Wednesday, January 25, 2006

Wednesday Musette

On coffee...

I just finished my afternoon cuppa to get me through the post-lunch doldrums.

"The voodoo priest and all his powders were as nothing compared to espresso, cappucino, and mocha, which are stronger than all the religions of the world combined, and perhap stronger than the human soul itself."...Mark Helprin, Memoir from Antproof Case, 1995. (BRAIN quote of the day 20JAN2006)

I'll have to get a copy of this book from the library just on the basis of that quotation.

One lung or two?

A friend was diagnosed with emphyzema a few years ago. He continued smoking for two years afterward, until he needed supplemental oxygen. Last summer, he had a lung transplant. My friend was an active middle-aged guy with few bad habits other than smoking, but now he looks 20 years older.

Before the transplant, he was tethered to an oxygen generator all the time. But he tried something that may be of benefit to cyclists. He was using 'pressure breathing' - a technique that builds up air pressure in the lungs, forcing more oxygen into the bloodstream. I'd read about it in connection with high-altitude climbing. My mother-in-law started using this too, since she was diagnosed with pulmonary fibrosis.

The technique is very simple. Inhale normally, but when you exhale, purse your lips. If you narrow the opening enough, you have to forcefully expel the air, increasing the pressure in your lungs and increasing the O2 level in your bloodstream.

I've tried it, and it seems to help when I'm going up a long grade or into a strong headwind. On the other hand, since I'm concentrating a little more on my breathing, it just may be taking my mind off the suffering the rest of the body experiences!

One last thing - if you smoke - please stop. I know it's extremely hard to do since nicotine is so very addictive. But this affects everyone around you, just like any other addiction. The difference is that it simply takes longer to destroy a life.

Broken spoke.

I broke a spoke on my fixed gear sometime yesterday. Usually I hear a 'bang!' that announces the broken spoke, but I didn't hear one this time. It may have happened in the morning when my balaclava muffles some sound. Regardless, when I noticed the steady tick-tick-tick at wheel speed on the way home, I pulled over to take a look.

A left side spoke in the rear wheel broke just under the spoke head. I got it out of the wheel because I'm always afraid of an impalement hazard if I should fall. The wheel wobbled along nicely, not hitting the brake pads. I put the bike in the garage where I'll fix it this weekend.

I rode the Bianchi to work today. It's almost sinfully plush by comparison! The Brooks Professional saddle is like an old lounge chair, and the rise handlebar seems like it's WAY high. But I've been on the fixie so much that coasting seemed unnatural. Now unwelcome, mind you, just unnatural!

Maybe this is a sure sign that you've become a dedicated bicycle commuter. You have a regular commuting bike and a back-up commuting bike.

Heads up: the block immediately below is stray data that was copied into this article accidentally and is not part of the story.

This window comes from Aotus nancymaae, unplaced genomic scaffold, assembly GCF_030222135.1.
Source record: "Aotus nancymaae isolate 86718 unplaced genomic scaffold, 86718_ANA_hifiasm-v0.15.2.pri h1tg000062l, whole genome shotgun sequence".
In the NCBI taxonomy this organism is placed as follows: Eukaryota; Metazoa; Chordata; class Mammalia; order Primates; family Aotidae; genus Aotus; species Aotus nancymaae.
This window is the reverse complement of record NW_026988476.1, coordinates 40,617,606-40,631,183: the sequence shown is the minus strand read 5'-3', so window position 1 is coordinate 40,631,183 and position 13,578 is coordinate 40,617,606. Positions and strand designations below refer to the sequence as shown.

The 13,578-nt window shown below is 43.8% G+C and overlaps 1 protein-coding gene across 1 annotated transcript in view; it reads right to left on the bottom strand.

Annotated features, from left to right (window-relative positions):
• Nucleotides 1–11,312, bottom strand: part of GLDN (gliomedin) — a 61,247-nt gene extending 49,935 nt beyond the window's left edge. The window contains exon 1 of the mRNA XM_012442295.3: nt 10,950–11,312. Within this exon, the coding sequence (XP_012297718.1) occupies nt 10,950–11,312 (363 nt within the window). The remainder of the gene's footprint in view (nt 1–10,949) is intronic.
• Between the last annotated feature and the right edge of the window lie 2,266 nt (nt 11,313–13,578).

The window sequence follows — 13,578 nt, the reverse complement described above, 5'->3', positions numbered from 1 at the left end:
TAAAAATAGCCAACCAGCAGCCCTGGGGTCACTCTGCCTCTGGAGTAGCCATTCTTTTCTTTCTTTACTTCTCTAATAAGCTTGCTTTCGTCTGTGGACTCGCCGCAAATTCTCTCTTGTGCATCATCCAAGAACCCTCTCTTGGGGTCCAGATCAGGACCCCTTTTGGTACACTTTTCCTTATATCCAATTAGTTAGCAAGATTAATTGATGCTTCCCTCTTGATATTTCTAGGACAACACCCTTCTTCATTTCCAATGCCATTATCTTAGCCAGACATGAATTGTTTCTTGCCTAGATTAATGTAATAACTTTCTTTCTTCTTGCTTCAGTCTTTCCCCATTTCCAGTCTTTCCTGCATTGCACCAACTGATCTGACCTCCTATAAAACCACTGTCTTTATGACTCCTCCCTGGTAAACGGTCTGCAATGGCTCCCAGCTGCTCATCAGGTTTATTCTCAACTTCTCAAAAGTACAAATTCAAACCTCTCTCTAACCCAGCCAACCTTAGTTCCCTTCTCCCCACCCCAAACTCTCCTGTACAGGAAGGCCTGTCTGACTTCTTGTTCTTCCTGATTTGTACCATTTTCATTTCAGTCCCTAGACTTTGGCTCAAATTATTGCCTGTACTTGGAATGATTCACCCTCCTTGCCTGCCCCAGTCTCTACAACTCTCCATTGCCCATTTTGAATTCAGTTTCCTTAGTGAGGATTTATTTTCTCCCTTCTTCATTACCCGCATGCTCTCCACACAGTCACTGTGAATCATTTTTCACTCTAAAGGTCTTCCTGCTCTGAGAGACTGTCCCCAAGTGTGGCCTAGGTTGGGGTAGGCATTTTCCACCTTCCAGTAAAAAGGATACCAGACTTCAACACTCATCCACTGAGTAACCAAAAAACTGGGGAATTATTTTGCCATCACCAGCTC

When I've spent a day wearing binocular magnifiers, poring through technical manuals, and poking at a computer's innards with an oscilloscope probe, a opportunity for a bike ride is very, very welcome!

Team Discovery

I was again overlooked for the team presentation by Discovery this year. Oh well, maybe next year. I've pointed out previously that it's a better use of advertising money to hire some...ahem...slightly pudgy racers because we provide much more advertising space than those skinny guys. Plus, we're slower so the fans have ample time to read all the logos and write down telephone numbers and web addresses. What's not to love?

...and speaking of money!

The advertisements on Cycledog have brought in a whopping...um...well, it's not exactly whopping. Let's just say that in another hundred and twenty years or so, I'll have enough for a full-Campy custom bike. I can't wait!

One local cyclist raised much, much more simply by panhandling. Still, I can't see myself sitting along the road somewhere with a tin cup and a sign that says "Need $200 for Easton EC70 handlebars!" - part of this month's Buycycling magazine's "Nip and Tuck Your Ride". Who in their right mind pays $200 for handlebars? On the other hand, there's the oh-so-affordable $180 jersey.

Maybe I have junk store values to go along with the junkyard dog mentality.

2 Comments:

Blogger Fritz said...

Copyright -- everything you write automatically has a copyright unless you give it up. You don't want to do that. What you do want to do is give license for people to use your work in their newsletters. Google for "Creative Commons" for much more information.

Google Ads -- putting the ads out of the way over in the right sidebar doesn't work that well from a revenue standpoint. If you're not that interested in making money from the blog I would just remove the ads altogether. If you do want to make money, put the ads in with the posts like I do. It's a tradeoff between how intrusive and annoying you want the ads to be.

12:02 AM  
Blogger Meetzorp said...

The "pressure breathing" is something I do when I'm having an asthma attack, to control my spasmodic breathing and get more effect out of what little air I can suck in.

12:53 PM  

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